Chest pain

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This symptom always needs to be taken seriously and any sufferer should be seen and assessed by a doctor.

  • Angina - pain which is a symptom of heart disease. Angina is classically felt in the middle of the chest, behind the breast bone and is variously described as crushing, squeezing, tightening or "pressure, like a weight". It may also go across the chest, typically into the left arm, but can be felt in the shoulder, neck and sometimes lower jaw. It is typically brought on by exercise, emotion and cold weather. It is relieved by rest. Angina may be caused by poor blood supply (see Arteriosclerosis - what causes it and how to prevent it), mitochondrial failure (see CFS - The Central Cause: Mitochondrial Failure), heart dysrhythmia, valve problems, anaemia.
  • Pericarditis - this is uncommon. Usually a burning pain, sometimes occurring with each beat of the pulse, sometimes relieved by leaning forwards, worsened by swallowing.
  • Viral infection - 'flu like illness often cause myalgia (muscle pain). There are muscles between the ribs which can be affected to cause chest pain. A particularly severe variant is called Tietze's syndrome.
  • Lung disease - classically one gets pleuritic pain - the pain is felt every time one takes a deep breath, and is sharp, "like a knife". However any infection of the lung can cause chest pain or discomfort.
  • Bronchitis - causes a "raw" sensation behind the breastbone worse with breathing and coughing.
  • Inflammation of the oesophagus - oesophagitis. This is felt as a burning type pain behind the breastbone. Often worsened by hot or spicey foods, relieved by milk or antacids, worse lying down.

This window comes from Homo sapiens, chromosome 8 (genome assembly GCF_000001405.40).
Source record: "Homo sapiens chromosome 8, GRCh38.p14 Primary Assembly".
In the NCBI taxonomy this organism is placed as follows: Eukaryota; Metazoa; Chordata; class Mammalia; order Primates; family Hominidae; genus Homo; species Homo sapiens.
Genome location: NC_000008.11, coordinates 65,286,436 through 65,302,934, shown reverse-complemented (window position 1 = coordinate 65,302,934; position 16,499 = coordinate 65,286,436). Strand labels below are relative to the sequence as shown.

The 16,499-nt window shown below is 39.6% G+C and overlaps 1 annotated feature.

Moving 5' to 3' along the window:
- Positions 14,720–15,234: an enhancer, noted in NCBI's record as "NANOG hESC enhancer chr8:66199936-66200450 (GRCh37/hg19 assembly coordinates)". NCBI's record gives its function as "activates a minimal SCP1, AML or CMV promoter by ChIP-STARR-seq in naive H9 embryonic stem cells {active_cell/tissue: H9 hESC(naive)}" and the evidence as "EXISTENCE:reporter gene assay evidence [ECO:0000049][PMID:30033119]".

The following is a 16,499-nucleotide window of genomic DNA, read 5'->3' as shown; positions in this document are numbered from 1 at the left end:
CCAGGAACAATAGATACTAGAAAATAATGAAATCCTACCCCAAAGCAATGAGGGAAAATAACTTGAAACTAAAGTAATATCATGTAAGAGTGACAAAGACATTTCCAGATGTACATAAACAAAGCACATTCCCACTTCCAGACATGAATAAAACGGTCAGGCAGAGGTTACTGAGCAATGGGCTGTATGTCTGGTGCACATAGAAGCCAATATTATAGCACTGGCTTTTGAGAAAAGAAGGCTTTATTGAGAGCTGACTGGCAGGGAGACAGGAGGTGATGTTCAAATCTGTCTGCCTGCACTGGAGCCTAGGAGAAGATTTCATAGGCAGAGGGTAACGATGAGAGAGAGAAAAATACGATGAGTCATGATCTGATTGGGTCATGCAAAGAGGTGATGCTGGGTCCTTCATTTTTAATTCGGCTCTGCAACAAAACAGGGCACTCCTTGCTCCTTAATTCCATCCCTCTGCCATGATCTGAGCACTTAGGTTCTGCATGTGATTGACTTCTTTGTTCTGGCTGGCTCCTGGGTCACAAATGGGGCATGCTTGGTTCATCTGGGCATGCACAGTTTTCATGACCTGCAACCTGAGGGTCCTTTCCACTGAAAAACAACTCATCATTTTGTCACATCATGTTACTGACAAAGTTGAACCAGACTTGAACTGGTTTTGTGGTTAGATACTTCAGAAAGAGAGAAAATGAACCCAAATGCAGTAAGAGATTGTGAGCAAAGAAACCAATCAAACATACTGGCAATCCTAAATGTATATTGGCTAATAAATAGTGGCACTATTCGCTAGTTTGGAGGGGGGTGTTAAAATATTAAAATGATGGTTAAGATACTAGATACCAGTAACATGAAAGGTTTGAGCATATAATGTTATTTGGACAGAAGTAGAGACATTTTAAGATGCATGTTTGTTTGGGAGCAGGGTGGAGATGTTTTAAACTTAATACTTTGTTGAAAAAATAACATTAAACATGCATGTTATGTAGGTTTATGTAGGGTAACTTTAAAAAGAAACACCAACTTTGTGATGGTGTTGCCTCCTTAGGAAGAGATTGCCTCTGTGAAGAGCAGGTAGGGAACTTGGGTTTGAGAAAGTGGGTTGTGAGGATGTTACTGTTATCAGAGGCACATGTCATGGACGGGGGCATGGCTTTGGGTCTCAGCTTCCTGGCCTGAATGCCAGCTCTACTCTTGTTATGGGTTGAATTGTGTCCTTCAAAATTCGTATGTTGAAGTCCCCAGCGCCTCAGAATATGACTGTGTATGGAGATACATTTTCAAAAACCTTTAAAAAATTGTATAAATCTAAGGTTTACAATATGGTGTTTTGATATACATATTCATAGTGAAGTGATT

• Gastritis - inflammation of the stomach. Again this can be felt as a burning type pain behind the breastbone. Often worsened by hot or spicey foods, relieved by milk or antacids. *
  • Pesticide poisoning - many of my patients complain of chest pain, not due to angina. I do not know why they get chest pain.
  • Hyperventilation can certainly cause chest pain. During a panic attack sufferers often hyperventilate and experience chest pain. See Hyperventilation - makes you feel as if you can't get your breath
  • Trauma - this is usually obvious - bruised or broken ribs, muscle stain etc..
  • Shingles - this viral infection of a nerve root can cause chest pain before the rash appears if one of the nerves to the chest wall is affected.
  • A "stitch" - thought to be due to cramp of the diaphragm. Usually caused by exercise. Can usually be relieved by standing bent over for a minute or two. Sometimes bought on by hyperventilation.
  • Allergies - can certainly cause chest pain

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